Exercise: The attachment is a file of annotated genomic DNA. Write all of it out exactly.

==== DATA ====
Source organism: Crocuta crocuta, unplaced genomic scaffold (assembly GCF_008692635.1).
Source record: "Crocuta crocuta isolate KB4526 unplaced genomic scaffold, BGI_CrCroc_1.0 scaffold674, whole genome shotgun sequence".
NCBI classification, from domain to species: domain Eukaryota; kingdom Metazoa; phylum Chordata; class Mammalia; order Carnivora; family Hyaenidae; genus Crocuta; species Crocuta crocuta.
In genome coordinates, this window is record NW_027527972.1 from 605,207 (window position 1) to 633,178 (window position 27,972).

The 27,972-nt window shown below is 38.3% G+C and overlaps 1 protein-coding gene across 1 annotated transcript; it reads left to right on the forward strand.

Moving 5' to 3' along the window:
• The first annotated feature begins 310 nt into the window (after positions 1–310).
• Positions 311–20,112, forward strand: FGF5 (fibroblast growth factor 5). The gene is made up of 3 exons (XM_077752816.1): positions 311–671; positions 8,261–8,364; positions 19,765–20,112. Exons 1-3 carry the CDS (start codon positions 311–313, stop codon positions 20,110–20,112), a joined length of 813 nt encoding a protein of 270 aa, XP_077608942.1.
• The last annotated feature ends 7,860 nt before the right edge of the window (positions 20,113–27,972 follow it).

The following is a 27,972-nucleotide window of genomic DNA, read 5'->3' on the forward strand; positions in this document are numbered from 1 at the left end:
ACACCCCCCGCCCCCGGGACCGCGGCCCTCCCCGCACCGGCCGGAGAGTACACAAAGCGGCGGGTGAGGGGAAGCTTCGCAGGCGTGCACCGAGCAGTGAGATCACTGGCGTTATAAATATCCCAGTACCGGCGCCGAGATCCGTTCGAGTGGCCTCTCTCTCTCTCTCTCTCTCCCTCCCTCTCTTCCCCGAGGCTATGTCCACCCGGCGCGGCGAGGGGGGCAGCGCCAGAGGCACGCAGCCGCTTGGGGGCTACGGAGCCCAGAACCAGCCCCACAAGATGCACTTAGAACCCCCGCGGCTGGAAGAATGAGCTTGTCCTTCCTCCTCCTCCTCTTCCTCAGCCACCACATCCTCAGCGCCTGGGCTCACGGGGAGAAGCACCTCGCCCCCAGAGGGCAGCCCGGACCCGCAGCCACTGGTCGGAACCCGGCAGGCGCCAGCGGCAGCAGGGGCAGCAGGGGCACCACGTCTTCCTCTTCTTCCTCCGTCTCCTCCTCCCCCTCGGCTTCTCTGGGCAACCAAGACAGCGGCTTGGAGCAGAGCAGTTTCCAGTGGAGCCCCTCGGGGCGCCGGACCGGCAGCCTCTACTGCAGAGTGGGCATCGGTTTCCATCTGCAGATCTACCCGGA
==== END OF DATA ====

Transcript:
Source organism: Crocuta crocuta, unplaced genomic scaffold (assembly GCF_008692635.1).
Source record: "Crocuta crocuta isolate KB4526 unplaced genomic scaffold, BGI_CrCroc_1.0 scaffold674, whole genome shotgun sequence".
NCBI classification, from domain to species: domain Eukaryota; kingdom Metazoa; phylum Chordata; class Mammalia; order Carnivora; family Hyaenidae; genus Crocuta; species Crocuta crocuta.
In genome coordinates, this window is record NW_027527972.1 from 605,207 (window position 1) to 633,178 (window position 27,972).

The 27,972-nt window shown below is 38.3% G+C and overlaps 1 protein-coding gene across 1 annotated transcript; it reads left to right on the forward strand.

Moving 5' to 3' along the window:
• The first annotated feature begins 310 nt into the window (after positions 1–310).
• Positions 311–20,112, forward strand: FGF5 (fibroblast growth factor 5). The gene is made up of 3 exons (XM_077752816.1): positions 311–671; positions 8,261–8,364; positions 19,765–20,112. Exons 1-3 carry the CDS (start codon positions 311–313, stop codon positions 20,110–20,112), a joined length of 813 nt encoding a protein of 270 aa, XP_077608942.1.
• The last annotated feature ends 7,860 nt before the right edge of the window (positions 20,113–27,972 follow it).

The following is a 27,972-nucleotide window of genomic DNA, read 5'->3' on the forward strand; positions in this document are numbered from 1 at the left end:
ACACCCCCCGCCCCCGGGACCGCGGCCCTCCCCGCACCGGCCGGAGAGTACACAAAGCGGCGGGTGAGGGGAAGCTTCGCAGGCGTGCACCGAGCAGTGAGATCACTGGCGTTATAAATATCCCAGTACCGGCGCCGAGATCCGTTCGAGTGGCCTCTCTCTCTCTCTCTCTCTCCCTCCCTCTCTTCCCCGAGGCTATGTCCACCCGGCGCGGCGAGGGGGGCAGCGCCAGAGGCACGCAGCCGCTTGGGGGCTACGGAGCCCAGAACCAGCCCCACAAGATGCACTTAGAACCCCCGCGGCTGGAAGAATGAGCTTGTCCTTCCTCCTCCTCCTCTTCCTCAGCCACCACATCCTCAGCGCCTGGGCTCACGGGGAGAAGCACCTCGCCCCCAGAGGGCAGCCCGGACCCGCAGCCACTGGTCGGAACCCGGCAGGCGCCAGCGGCAGCAGGGGCAGCAGGGGCACCACGTCTTCCTCTTCTTCCTCCGTCTCCTCCTCCCCCTCGGCTTCTCTGGGCAACCAAGACAGCGGCTTGGAGCAGAGCAGTTTCCAGTGGAGCCCCTCGGGGCGCCGGACCGGCAGCCTCTACTGCAGAGTGGGCATCGGTTTCCATCTGCAGATCTACCCGGA